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Dimensions:
289 × 24 × 220 mm
336 pages
Format:
Hardback
ISBN:
9781780231860
Illustrations:
170 illustrations, 100 in colour
Published:
01 Nov 2013

Titian and the End of the Venetian Renaissance Tom Nichols

Titian’s works are often seen as embodying the famous tradition of Venetian Renaissance painting. But how ‘Venetian’ was Titian, and can his unique works be taken as truly representative of his adoptive city? This comprehensive new study, covering Titian’s long career and varied output, highlights the tensions between the individualism of his work and the conservative mores of Venice. Titian and the End of the Venetian Renaissance argues that Titian’s works were self-consciously original, freely and intentionally undermining the traditional, more modest approach to painting in Venice – a position that frequently caused disputes with local artists and patrons. 

This book charts Titian’s early stylistic independence from his master Giovanni Bellini, his radical innovations to the classical altarpiece and his meteoric break from the normal confines of Venice’s artistic culture. Titian competitively cultivated a professional identity and his dynamic career was epitomized by the development of his ‘late style’, which set him apart from all predecessors and was intended to defy emulation by any followers. It was through this final individualistic departure that Titian effectively brought the Renaissance tradition of painting to an end. This ground-breaking interpretation will be of interest to all scholars and students of Renaissance and Venetian art history.

To download some sample pages from Titian please click here.

‘This highly original study prises Titian away from the Venetian tradition, arguing that his works rebelled against their local context far more often than they cosied up to it. Nichols discerns the painters strident individualism throughout his career, from his early efforts to break with his master, Giovanni Bellini, to his formal experiments with the classical altarpiece and, ultimately, in his inimitable late style.’ — Apollo

‘Nicholss book takes readers through Titians career in a chronological and thematic progression. His conclusions are consistently thought-provoking, engaging, and often heterodox, stressing difference, contrast and the uniqueness of Titians work . . . [a] nicely illustrated and well-produced volume . . . offers a challenging alternative view of one of the most important artists of the Italian Renaissance. Recommended.’ — Choice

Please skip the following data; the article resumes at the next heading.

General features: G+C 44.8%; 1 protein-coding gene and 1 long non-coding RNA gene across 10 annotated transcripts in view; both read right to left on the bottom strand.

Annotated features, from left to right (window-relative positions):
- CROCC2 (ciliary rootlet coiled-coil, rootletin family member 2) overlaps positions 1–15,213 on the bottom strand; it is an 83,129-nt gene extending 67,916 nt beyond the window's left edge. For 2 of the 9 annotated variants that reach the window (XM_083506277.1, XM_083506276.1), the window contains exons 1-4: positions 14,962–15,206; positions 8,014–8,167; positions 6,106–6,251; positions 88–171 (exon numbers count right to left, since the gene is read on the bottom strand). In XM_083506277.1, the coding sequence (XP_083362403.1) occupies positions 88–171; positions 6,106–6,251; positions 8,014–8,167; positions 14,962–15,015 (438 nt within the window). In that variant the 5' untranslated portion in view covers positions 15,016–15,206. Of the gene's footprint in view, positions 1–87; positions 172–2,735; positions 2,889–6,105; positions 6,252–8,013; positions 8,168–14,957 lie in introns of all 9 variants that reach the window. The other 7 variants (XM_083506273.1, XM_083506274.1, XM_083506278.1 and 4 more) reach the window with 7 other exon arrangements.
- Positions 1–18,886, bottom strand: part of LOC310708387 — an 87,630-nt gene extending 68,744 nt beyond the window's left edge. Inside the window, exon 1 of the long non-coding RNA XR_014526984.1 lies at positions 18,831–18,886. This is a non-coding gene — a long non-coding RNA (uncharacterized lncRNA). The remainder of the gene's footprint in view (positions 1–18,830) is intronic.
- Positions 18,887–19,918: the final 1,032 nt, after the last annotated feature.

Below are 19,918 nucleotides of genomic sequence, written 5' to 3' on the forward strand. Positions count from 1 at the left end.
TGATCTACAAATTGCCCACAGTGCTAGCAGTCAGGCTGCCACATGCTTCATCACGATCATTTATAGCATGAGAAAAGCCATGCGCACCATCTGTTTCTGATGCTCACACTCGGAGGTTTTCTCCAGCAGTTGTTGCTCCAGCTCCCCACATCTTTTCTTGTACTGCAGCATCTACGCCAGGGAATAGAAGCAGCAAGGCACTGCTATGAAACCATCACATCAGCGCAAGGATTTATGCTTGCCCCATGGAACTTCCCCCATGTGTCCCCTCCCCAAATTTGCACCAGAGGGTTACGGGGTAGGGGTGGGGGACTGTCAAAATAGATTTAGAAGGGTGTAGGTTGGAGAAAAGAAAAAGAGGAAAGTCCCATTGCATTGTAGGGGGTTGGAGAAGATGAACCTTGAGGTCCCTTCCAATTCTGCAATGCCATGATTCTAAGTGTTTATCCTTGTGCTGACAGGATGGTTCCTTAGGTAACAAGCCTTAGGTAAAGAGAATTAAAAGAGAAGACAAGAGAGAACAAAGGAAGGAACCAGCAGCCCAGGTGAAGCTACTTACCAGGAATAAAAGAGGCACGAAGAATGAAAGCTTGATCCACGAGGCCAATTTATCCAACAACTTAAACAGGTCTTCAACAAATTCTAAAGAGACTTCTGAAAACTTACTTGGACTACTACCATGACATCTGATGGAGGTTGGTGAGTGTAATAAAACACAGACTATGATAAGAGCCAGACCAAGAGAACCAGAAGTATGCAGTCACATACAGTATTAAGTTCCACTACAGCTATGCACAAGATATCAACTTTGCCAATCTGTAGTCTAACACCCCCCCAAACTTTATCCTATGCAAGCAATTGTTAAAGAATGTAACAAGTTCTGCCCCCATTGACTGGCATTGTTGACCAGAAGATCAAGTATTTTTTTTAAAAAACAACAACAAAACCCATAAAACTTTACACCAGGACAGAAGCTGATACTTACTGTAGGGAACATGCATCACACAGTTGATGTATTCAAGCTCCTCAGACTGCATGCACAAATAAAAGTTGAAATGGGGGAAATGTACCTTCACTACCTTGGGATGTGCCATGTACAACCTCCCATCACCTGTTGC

‘Nicholss book offers the kind of free-flowing and deeply intelligent analysis of a painters career that can only be produced after long study and intimate familiarity with his subject. It is beautifully written and generously illustrated, and you feel both Nicholss and Titians minds working at every turn’ — Canadian Society for Renaissance Studies

‘original and provocative’ — Charles Hope, Burlington Magazine

‘a richly illustrated and beautifully written essay’ — Renaissance Studies

‘Attractively produced to Reaktion Books usual high standards’ — Art Newspaper

‘It is a challenging thesis, one that makes this book essential reading by art historians’ — Renaissance Quarterly


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Tom Nichols is Reader in History of Art at the University of Glasgow and author of books including Tintoretto: Tradition and Identity (Reaktion, 1999), The Art of Poverty (2007), Renaissance Art (2010) and Titan and the End of the Venetian Renaissance (Reaktion, 2013).

Introduction

Titian’s Last Painting: The Sight of Death
An Inglorious Passing; or, The Difficult Case of the Pietà

How ‘Venetian’ was Titian?

Surrogate Monuments to the Leader of a Tradition


ONE: Art as Appropriation: The Rise of Titian

Giovanni Bellini: The Model Venetian

Bellini and Titian: Master and Pupil

Titian and the Venetian Istoria

Titian and Giorgione

Giorgione and Titian’s Early Portraiture

The Early Mythologies

Titian Repaints Palma Vecchio


TWO: Remaking Tradition: Icons and Altarpieces

Anachronic Titian

The Modern Icon

The Cultural Dynamics of Space in Two Altarpieces for Venice

Private Values in a Public Picture Type

Altarpiece or Artwork?


THREE: Portraiture and Non-venezianità

Portraiture in Renaissance Venice

Titian’s Portraits to 1530: Accommodation of the Courts

Habsburg and Related Portraits of the 1530s

Historical Portraits

Natura Potentior Ars

FOUR: Sacred Painting, the Poesie and the Late Style

Titian as Tradition

Titian’s Hybrid Poesie

Two Late Mythologies

Early Responses to Titian’s Late Style

The Late Style in Critical and Historical Perspective


FIVE: Titian and Venice: Surviving the Father of Art

Patrons and Prices

Titian versus the Rest: A Literary Self-image

Pictor et eques: Titian’s Self-portraits

Images of Succession

Images of Attachment

The Darker Side of Titian; or, The Anti-image

Venetian Responses to Titian: Veronese and Tintoretto


Conclusion

Titian and the End of the Venetian Renaissance

Titian in Disguise


References

Bibliography

Acknowledgements

Photo Acknowledgements

Index